Autophagy and cancer therapy

Cancer Biol Ther. 2011 Jan 15;11(2):127-37. doi: 10.4161/cbt.11.2.14627. Epub 2011 Jan 15.


Although autophagy has been shown to have a clear role as a tumor suppressor mechanism, its role in cancer treatment is still controversial. Because autophagy is a survival pathway activated during nutrient deprivation and other stresses, it is reasonable to think that autophagy can function as a tumor cell survival mechanism activated after cancer treatment. Such a mechanism could be widely important because most cancer treatments induce autophagy in tumor cells. Indeed, many papers have presented data suggesting that tumor cell autophagy induced by anti-cancer treatment inhibits tumor cell killing. However, it has also been proposed that autophagy is a cell death mechanism that could function as a backup when apoptosis is disabled. The fact that there are active clinical trials in patients both using autophagy inhibitors or inducers together with other cancer treatments underscores the importance of understanding and distinguishing between these opposing ideas. Here we discuss some of the recent work studying the role of autophagy with different cancer therapies.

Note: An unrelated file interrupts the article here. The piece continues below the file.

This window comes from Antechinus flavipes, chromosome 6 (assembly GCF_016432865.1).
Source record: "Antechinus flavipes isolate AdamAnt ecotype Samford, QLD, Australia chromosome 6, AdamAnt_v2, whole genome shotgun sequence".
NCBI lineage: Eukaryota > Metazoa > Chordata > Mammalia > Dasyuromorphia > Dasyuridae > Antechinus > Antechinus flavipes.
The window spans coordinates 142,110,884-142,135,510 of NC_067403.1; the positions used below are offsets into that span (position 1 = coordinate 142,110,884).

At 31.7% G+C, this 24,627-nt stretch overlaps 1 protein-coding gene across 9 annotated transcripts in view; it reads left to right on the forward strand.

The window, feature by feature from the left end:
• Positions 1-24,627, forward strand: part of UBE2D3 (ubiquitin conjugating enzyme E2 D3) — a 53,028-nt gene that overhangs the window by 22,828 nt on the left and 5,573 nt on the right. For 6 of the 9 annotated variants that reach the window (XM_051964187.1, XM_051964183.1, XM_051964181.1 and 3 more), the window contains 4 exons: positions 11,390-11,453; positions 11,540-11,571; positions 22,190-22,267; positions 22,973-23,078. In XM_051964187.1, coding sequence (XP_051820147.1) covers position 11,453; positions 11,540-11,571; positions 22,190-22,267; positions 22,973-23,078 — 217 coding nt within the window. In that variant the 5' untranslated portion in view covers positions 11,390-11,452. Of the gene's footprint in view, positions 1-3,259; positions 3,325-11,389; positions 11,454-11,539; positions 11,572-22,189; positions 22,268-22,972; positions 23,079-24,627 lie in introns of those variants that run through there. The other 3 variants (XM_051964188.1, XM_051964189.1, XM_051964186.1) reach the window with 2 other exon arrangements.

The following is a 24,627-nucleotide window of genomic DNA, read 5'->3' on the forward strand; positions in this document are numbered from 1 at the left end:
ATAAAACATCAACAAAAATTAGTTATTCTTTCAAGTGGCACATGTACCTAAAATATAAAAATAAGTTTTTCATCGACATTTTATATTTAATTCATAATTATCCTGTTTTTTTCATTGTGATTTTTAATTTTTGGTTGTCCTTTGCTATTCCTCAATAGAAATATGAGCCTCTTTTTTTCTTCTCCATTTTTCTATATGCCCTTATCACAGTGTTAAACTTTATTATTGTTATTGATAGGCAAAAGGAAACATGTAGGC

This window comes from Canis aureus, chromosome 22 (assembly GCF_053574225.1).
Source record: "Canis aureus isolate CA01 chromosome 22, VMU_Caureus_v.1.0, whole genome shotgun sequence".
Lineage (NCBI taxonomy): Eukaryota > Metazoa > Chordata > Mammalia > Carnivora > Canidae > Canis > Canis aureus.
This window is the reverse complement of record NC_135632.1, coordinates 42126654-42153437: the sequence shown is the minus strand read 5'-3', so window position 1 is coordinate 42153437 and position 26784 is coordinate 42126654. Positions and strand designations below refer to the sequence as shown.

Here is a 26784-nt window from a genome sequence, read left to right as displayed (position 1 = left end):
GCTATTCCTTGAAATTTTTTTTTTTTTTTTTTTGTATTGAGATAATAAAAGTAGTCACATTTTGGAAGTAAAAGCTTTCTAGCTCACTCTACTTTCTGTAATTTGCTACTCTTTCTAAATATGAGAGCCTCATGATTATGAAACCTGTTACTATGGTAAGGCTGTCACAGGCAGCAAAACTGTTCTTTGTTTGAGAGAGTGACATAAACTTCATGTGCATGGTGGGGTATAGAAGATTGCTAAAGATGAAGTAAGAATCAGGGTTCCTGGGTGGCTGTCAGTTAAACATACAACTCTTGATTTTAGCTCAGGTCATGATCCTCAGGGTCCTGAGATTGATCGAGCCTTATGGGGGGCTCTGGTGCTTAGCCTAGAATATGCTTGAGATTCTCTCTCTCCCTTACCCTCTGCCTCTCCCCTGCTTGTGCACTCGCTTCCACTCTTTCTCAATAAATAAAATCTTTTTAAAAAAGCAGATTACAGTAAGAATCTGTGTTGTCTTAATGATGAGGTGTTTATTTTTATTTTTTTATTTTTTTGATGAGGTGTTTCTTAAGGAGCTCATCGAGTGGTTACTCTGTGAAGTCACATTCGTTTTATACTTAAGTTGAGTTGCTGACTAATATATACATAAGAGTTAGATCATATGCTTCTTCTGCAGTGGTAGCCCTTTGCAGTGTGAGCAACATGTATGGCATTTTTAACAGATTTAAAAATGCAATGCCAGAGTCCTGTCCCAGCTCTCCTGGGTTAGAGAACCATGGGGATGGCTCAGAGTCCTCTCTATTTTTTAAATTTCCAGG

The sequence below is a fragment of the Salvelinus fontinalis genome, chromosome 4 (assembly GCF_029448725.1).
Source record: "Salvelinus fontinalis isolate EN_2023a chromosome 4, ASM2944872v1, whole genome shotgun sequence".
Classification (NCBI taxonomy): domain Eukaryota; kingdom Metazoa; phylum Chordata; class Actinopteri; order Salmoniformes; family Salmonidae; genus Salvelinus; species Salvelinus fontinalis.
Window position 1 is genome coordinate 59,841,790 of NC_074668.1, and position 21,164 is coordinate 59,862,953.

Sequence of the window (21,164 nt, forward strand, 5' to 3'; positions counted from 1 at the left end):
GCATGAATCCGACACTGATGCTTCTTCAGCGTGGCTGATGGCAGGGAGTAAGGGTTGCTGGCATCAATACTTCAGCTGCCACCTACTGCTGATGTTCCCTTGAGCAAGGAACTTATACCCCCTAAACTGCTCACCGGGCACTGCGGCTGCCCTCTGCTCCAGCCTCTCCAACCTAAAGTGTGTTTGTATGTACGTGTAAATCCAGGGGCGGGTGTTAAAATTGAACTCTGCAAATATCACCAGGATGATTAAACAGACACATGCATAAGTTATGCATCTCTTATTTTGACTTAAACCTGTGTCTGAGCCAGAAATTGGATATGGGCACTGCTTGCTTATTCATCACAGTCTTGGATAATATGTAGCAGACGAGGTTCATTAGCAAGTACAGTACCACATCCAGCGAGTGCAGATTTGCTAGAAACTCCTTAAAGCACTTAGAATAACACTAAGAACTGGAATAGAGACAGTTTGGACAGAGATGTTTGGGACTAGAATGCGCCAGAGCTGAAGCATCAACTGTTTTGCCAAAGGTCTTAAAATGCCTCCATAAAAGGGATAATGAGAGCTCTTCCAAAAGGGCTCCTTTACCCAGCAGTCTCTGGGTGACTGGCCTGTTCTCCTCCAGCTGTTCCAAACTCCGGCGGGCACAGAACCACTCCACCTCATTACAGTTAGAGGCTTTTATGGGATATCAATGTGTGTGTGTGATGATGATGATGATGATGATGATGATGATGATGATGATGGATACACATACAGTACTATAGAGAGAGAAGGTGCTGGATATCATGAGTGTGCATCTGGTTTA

Publication types

  • Research Support, N.I.H., Extramural
  • Review

MeSH terms

  • Apoptosis
  • Autophagy / physiology*
  • Cell Survival
  • Drug Resistance, Neoplasm
  • Humans
  • Neoplasms / drug therapy
  • Neoplasms / pathology